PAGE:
In: American journal of botany, Vol. 105, No. 3, 01.03.2018, p. 446-462.

Research output: Contribution to journalArticle

Walker, JF, Yang, Y, Feng, T, Timoneda, A, Mikenas, J, Hutchison, V, Edwards, C, Wang, N, Ahluwalia, S, Olivieri, J, Walker-Hale, N, Majure, LC, Puente, R, Kadereit, G, Lauterbach, M, Eggli, U, Flores-Olvera, H, Ochoterena, H, Brockington, SF, Moore, MJ & Smith, SA 2018, 'From cacti to carnivores: Improved phylotranscriptomic sampling and hierarchical homology inference provide further insight into the evolution of Caryophyllales', American journal of botany, vol. 105, no. 3, pp. 446-462. https://doi.org/10.1002/ajb2.1069
Walker, Joseph F. ; Yang, Ya ; Feng, Tao ; Timoneda, Alfonso ; Mikenas, Jessica ; Hutchison, Vera ; Edwards, Caroline ; Wang, Ning ; Ahluwalia, Sonia ; Olivieri, Julia ; Walker-Hale, Nathanael ; Majure, Lucas C. ; Puente, Raúl ; Kadereit, Gudrun ; Lauterbach, Maximilian ; Eggli, Urs ; Flores-Olvera, Hilda ; Ochoterena, Helga ; Brockington, Samuel F. ; Moore, Michael J. ; Smith, Stephen A. / From cacti to carnivores : Improved phylotranscriptomic sampling and hierarchical homology inference provide further insight into the evolution of Caryophyllales. In: American journal of botany. 2018 ; Vol. 105, No. 3. pp. 446-462.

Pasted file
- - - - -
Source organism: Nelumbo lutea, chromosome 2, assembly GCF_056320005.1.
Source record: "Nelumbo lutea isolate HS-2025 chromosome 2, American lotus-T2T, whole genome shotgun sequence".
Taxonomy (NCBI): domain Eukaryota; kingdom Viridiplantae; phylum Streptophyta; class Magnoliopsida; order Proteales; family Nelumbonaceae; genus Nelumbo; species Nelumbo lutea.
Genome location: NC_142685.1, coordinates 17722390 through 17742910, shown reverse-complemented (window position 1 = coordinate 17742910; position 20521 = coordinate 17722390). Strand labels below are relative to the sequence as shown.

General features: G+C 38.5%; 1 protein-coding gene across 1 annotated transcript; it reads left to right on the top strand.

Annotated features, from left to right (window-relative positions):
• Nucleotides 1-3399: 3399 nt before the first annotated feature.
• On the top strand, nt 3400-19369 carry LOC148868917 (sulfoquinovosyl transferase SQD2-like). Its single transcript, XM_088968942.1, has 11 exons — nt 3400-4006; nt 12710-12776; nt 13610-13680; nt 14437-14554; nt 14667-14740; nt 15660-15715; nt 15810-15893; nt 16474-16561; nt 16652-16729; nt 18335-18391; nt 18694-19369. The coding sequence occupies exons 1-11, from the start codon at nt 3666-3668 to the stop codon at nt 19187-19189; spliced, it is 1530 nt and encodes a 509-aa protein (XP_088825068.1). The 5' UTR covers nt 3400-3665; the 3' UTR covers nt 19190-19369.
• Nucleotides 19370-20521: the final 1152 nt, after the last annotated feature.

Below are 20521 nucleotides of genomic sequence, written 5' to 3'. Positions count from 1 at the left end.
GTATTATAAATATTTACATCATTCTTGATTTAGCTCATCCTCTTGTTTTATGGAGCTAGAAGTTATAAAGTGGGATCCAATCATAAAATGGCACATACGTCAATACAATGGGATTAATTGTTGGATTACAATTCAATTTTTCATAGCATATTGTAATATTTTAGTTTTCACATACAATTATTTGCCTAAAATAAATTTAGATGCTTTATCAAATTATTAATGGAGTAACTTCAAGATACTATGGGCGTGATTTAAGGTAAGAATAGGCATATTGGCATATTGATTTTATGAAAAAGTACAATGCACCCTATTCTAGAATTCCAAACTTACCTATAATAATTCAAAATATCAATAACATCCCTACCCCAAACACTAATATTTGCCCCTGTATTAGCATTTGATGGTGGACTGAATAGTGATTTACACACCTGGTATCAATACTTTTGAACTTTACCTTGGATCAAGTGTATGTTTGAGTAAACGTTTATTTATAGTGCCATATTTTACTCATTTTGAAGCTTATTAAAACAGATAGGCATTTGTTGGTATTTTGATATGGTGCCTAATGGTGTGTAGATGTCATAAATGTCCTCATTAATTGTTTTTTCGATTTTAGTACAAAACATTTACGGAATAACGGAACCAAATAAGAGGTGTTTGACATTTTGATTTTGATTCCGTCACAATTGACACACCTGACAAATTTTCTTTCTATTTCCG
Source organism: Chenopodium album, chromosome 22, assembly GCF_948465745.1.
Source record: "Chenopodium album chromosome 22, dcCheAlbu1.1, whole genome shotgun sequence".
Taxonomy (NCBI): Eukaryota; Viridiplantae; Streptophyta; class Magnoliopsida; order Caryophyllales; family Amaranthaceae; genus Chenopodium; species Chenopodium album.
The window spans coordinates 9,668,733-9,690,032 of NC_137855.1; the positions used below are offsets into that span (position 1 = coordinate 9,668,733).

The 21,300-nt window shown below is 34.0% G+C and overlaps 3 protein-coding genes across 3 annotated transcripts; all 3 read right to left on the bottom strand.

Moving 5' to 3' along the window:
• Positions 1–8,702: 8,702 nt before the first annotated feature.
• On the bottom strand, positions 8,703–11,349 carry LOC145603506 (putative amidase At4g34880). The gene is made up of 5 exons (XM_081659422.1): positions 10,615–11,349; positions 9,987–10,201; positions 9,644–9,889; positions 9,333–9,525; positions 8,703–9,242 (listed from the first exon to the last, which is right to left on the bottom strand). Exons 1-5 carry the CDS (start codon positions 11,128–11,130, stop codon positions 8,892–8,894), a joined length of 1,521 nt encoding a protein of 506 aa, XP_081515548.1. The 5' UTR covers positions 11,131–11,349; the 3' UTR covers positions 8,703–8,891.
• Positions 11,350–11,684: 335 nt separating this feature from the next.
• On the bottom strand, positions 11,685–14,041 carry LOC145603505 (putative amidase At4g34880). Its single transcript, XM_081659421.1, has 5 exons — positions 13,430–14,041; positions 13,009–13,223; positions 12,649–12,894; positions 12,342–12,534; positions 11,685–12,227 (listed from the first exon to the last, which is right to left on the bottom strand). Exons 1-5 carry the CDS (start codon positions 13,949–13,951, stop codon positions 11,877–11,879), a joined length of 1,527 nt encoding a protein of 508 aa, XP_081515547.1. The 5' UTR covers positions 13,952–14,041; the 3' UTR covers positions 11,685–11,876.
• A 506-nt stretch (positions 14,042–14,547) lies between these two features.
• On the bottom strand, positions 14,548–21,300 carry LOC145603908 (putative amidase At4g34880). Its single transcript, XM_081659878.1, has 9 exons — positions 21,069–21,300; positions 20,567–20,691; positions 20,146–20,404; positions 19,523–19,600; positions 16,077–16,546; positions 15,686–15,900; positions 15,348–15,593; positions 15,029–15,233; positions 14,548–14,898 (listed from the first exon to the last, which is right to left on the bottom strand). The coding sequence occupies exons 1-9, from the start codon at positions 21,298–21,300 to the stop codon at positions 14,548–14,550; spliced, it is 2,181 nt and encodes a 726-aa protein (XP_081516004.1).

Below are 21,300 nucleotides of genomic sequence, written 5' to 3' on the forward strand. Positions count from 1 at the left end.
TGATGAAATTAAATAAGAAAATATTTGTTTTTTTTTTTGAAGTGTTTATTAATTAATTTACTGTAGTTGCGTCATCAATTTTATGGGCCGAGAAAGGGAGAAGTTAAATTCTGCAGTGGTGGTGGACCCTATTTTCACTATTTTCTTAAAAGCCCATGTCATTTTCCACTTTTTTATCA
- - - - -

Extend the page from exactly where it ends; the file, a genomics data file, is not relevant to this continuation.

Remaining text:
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abstract = "Premise of the Study: The Caryophyllales contain ~12,500 species and are known for their cosmopolitan distribution, convergence of trait evolution, and extreme adaptations. Some relationships within the Caryophyllales, like those of many large plant clades, remain unclear, and phylogenetic studies often recover alternative hypotheses. We explore the utility of broad and dense transcriptome sampling across the order for resolving evolutionary relationships in Caryophyllales. Methods: We generated 84 transcriptomes and combined these with 224 publicly available transcriptomes to perform a phylogenomic analysis of Caryophyllales. To overcome the computational challenge of ortholog detection in such a large data set, we developed an approach for clustering gene families that allowed us to analyze >300 transcriptomes and genomes. We then inferred the species relationships using multiple methods and performed gene-tree conflict analyses. Key Results: Our phylogenetic analyses resolved many clades with strong support, but also showed significant gene-tree discordance. This discordance is not only a common feature of phylogenomic studies, but also represents an opportunity to understand processes that have structured phylogenies. We also found taxon sampling influences species-tree inference, highlighting the importance of more focused studies with additional taxon sampling. Conclusions: Transcriptomes are useful both for species-tree inference and for uncovering evolutionary complexity within lineages. Through analyses of gene-tree conflict and multiple methods of species-tree inference, we demonstrate that phylogenomic data can provide unparalleled insight into the evolutionary history of Caryophyllales. We also discuss a method for overcoming computational challenges associated with homolog clustering in large data sets.",